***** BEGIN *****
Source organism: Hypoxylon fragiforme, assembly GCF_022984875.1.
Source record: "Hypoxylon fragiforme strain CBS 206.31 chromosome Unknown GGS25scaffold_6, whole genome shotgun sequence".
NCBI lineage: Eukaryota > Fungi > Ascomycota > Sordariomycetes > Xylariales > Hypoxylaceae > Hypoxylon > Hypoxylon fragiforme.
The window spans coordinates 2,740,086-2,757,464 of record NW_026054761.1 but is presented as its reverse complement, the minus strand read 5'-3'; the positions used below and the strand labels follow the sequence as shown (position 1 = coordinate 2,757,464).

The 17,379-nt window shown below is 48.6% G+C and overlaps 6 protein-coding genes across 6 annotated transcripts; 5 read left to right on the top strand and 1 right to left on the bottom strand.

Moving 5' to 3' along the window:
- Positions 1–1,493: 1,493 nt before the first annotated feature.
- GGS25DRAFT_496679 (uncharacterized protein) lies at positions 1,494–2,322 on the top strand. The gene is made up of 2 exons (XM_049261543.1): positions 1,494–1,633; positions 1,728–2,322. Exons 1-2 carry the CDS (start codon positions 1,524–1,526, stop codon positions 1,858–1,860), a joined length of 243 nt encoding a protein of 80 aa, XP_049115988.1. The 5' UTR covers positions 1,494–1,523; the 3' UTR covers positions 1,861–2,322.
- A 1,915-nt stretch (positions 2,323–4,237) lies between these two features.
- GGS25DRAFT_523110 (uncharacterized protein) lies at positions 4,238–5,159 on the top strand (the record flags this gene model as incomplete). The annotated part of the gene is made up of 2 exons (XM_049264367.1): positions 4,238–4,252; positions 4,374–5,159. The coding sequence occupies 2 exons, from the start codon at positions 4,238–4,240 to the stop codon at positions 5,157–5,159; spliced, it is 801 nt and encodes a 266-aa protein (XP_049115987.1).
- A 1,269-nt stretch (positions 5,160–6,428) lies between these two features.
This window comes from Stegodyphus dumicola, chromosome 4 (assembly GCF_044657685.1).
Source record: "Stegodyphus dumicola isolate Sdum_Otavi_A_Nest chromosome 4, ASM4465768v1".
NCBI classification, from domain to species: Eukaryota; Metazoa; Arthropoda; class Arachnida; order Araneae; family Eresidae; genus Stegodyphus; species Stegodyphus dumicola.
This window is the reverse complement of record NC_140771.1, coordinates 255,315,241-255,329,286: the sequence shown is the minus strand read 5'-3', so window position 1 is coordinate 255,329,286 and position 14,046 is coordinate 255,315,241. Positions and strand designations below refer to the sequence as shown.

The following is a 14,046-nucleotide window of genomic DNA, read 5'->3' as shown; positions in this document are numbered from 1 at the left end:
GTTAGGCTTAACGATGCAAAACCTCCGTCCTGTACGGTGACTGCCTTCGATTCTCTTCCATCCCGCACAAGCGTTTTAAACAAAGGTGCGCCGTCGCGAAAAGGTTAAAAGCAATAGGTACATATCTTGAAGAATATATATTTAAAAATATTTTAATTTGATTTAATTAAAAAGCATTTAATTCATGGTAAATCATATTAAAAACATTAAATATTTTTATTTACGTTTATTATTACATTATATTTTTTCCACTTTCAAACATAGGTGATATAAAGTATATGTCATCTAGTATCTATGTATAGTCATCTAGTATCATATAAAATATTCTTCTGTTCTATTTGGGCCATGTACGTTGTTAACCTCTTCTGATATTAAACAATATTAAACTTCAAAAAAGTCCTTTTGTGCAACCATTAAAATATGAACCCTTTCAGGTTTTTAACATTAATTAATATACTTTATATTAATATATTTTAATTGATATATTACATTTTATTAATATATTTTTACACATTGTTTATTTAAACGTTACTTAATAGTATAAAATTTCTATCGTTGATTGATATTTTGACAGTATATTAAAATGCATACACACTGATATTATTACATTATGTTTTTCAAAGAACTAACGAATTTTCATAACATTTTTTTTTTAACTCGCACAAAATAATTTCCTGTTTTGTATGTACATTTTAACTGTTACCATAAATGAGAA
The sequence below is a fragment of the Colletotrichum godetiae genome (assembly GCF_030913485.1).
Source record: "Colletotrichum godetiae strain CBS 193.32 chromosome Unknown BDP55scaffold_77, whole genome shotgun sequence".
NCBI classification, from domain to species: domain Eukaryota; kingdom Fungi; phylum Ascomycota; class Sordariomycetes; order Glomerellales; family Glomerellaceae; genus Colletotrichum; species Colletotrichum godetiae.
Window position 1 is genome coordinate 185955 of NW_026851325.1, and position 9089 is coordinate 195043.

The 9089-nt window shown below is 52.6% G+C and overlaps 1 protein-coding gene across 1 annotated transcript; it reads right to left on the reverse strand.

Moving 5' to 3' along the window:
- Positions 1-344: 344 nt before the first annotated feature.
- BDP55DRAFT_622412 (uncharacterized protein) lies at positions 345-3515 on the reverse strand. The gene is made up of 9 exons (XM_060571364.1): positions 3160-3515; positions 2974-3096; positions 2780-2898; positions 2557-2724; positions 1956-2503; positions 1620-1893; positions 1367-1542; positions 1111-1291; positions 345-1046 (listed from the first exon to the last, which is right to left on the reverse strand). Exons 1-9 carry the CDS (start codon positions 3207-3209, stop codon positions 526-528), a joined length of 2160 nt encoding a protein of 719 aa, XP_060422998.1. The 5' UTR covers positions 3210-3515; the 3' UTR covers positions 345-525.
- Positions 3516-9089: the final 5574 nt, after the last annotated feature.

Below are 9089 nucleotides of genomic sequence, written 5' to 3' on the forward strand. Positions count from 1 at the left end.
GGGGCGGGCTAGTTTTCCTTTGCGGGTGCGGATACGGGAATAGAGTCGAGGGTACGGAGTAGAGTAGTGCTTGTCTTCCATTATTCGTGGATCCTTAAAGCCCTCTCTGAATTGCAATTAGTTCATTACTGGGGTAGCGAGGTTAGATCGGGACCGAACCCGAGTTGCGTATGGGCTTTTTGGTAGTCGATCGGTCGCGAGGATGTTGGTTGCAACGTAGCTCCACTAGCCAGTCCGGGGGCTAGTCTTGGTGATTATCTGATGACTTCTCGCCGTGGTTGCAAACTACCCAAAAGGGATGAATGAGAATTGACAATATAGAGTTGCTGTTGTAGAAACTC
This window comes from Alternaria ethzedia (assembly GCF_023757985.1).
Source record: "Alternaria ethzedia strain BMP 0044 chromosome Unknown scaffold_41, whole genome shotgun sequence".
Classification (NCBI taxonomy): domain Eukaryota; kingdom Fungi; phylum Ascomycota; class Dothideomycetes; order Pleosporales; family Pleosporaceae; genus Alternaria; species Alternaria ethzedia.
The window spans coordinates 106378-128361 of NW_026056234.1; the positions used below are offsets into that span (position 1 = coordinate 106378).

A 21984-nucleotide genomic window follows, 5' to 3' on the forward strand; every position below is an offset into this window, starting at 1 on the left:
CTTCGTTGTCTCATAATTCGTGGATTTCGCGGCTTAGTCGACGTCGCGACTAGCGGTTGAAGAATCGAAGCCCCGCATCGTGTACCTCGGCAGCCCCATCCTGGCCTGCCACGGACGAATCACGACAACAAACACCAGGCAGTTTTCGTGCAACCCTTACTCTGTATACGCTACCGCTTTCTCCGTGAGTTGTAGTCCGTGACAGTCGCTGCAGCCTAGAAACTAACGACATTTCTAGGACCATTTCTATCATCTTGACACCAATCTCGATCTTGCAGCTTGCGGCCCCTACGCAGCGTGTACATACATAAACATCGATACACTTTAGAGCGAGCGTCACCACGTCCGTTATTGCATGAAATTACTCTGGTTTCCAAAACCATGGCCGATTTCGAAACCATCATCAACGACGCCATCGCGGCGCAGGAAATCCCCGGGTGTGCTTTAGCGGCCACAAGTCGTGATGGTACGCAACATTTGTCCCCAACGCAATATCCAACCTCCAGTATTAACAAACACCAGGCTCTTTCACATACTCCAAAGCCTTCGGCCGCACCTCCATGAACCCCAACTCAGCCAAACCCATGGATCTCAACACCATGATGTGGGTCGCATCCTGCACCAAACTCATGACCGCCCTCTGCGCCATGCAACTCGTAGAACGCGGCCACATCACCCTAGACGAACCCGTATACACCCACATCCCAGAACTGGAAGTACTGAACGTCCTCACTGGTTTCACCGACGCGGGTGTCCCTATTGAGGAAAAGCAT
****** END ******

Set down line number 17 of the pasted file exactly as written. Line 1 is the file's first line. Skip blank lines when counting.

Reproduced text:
GTTAGGCTTAACGATGCAAAACCTCCGTCCTGTACGGTGACTGCCTTCGATTCTCTTCCATCCCGCACAAGCGTTTTAAACAAAGGTGCGCCGTCGCGAAAAGGTTAAAAGCAATAGGTACATATCTTGAAGAATATATATTTAAAAATATTTTAATTTGATTTAATTAAAAAGCATTTAATTCATGGTAAATCATATTAAAAACATTAAATATTTTTATTTACGTTTATTATTACATTATATTTTTTCCACTTTCAAACATAGGTGATATAAAGTATATGTCATCTAGTATCTATGTATAGTCATCTAGTATCATATAAAATATTCTTCTGTTCTATTTGGGCCATGTACGTTGTTAACCTCTTCTGATATTAAACAATATTAAACTTCAAAAAAGTCCTTTTGTGCAACCATTAAAATATGAACCCTTTCAGGTTTTTAACATTAATTAATATACTTTATATTAATATATTTTAATTGATATATTACATTTTATTAATATATTTTTACACATTGTTTATTTAAACGTTACTTAATAGTATAAAATTTCTATCGTTGATTGATATTTTGACAGTATATTAAAATGCATACACACTGATATTATTACATTATGTTTTTCAAAGAACTAACGAATTTTCATAACATTTTTTTTTTAACTCGCACAAAATAATTTCCTGTTTTGTATGTACATTTTAACTGTTACCATAAATGAGAA